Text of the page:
The amount of carbon that would be emitted during any future oil production at West Newton in East Yorkshire would be smaller than the UK onshore average, according to the conclusions of a study announced today.
The assessment rated the carbon intensity of potential upstream crude oil production from West Newton as AA – the best available.
The authors, consultancy GaffneyCline, estimated that West Newton could produce the equivalent of 5g of carbon dioxide per megajoule of energy created.
In a statement, Union Jack Oil, an investor in the West Newton field, said:
“The carbon intensities at West Newton are significantly lower than the UK average and compared to other onshore analogues.”
The study estimated that West Newton’s carbon intensity could be reduced to 3.5g of CO2 per megajoule of energy created by using gas-to-grid technologies.
There was also potential to improve the figure further by reducing fugitive emissions and emissions from flaring and venting, the authors said.
The West Newton licence, operated by Rathlin Energy, is still at the exploration stage. The second well at West Newton-A site is due to be tested this year. Work is underway on site construction at the West Newton-B site nearby.
Union Jack’s executive chairman, David Bramhill, said:
“This study is an excellent overview of the green credentials for any future development decision at West Newton.
“The AA rating achieved indicates the efforts made by the Operator, Rathlin Energy (UK) Limited, to ensure that projects under its stewardship comply with best practice. Union Jack and Reabold Resources Plc support Rathlin’s strategy to negate the effects and threat of climate change.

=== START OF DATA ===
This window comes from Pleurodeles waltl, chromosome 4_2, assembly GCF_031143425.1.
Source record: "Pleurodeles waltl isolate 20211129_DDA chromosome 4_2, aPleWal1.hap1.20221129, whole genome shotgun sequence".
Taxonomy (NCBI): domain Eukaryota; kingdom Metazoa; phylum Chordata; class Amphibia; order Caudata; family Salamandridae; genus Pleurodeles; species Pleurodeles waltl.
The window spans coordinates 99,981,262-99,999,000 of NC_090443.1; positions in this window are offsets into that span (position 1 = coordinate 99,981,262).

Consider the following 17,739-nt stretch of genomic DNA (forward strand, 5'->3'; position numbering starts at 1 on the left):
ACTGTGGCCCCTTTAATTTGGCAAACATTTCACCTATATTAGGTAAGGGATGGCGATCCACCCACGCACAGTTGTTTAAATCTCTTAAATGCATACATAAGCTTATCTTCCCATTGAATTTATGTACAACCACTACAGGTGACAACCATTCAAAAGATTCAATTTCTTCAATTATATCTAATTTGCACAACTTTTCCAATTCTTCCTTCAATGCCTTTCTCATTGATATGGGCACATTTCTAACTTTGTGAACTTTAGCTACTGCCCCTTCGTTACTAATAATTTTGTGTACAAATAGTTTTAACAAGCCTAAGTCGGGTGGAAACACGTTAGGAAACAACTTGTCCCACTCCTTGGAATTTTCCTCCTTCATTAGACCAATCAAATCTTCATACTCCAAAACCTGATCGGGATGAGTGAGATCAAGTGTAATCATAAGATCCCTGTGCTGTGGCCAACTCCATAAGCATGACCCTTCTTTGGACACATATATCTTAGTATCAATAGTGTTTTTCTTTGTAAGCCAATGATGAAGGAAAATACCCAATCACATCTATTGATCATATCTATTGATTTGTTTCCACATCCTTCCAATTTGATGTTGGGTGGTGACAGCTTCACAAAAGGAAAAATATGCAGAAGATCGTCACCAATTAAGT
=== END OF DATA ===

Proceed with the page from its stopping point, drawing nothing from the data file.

“The Board of Union Jack believes that in these environmentally-aware times, investors will only wish to commit to investments in companies and projects that support a transition to a low-carbon economy.”
The study used an oil production greenhouse gas emissions estimator and an assessment of the global carbon intensity of crude oil production.
Friends of the Earth Scotland, responding to an initiative by the Oil and Gas Authority, said today:
“Emissions from extracting oil and gas represent just a tiny fraction of the total climate emissions created when these fossil fuels are burned.”
The organisation’s campaigner Ryan Morrison said:
“The oil and gas industry is being disingenuous with its focus on reducing the impact of extracting fossil fuels without any acknowledgement of the far greater impacts of actually burning billions of barrels of oil and gas.
“The only honest zero carbon strategy is a rapid, well-planned conversion of the offshore industry away from fossil fuels and towards renewables.
“Fossil fuels drive the climate crisis and the industry has shown time and time again it does not serve the interests of people or planet.”
Today’s publication of the West Newton study comes a day after BP announced it wold cut £14bn from the value of oil and gas assets and said it may be forced to leave some fossil fuel discoveries in the ground. The reset was likely to accelerate BP’s plans to end its contribution to the climate crisis by 2050, commentators have said.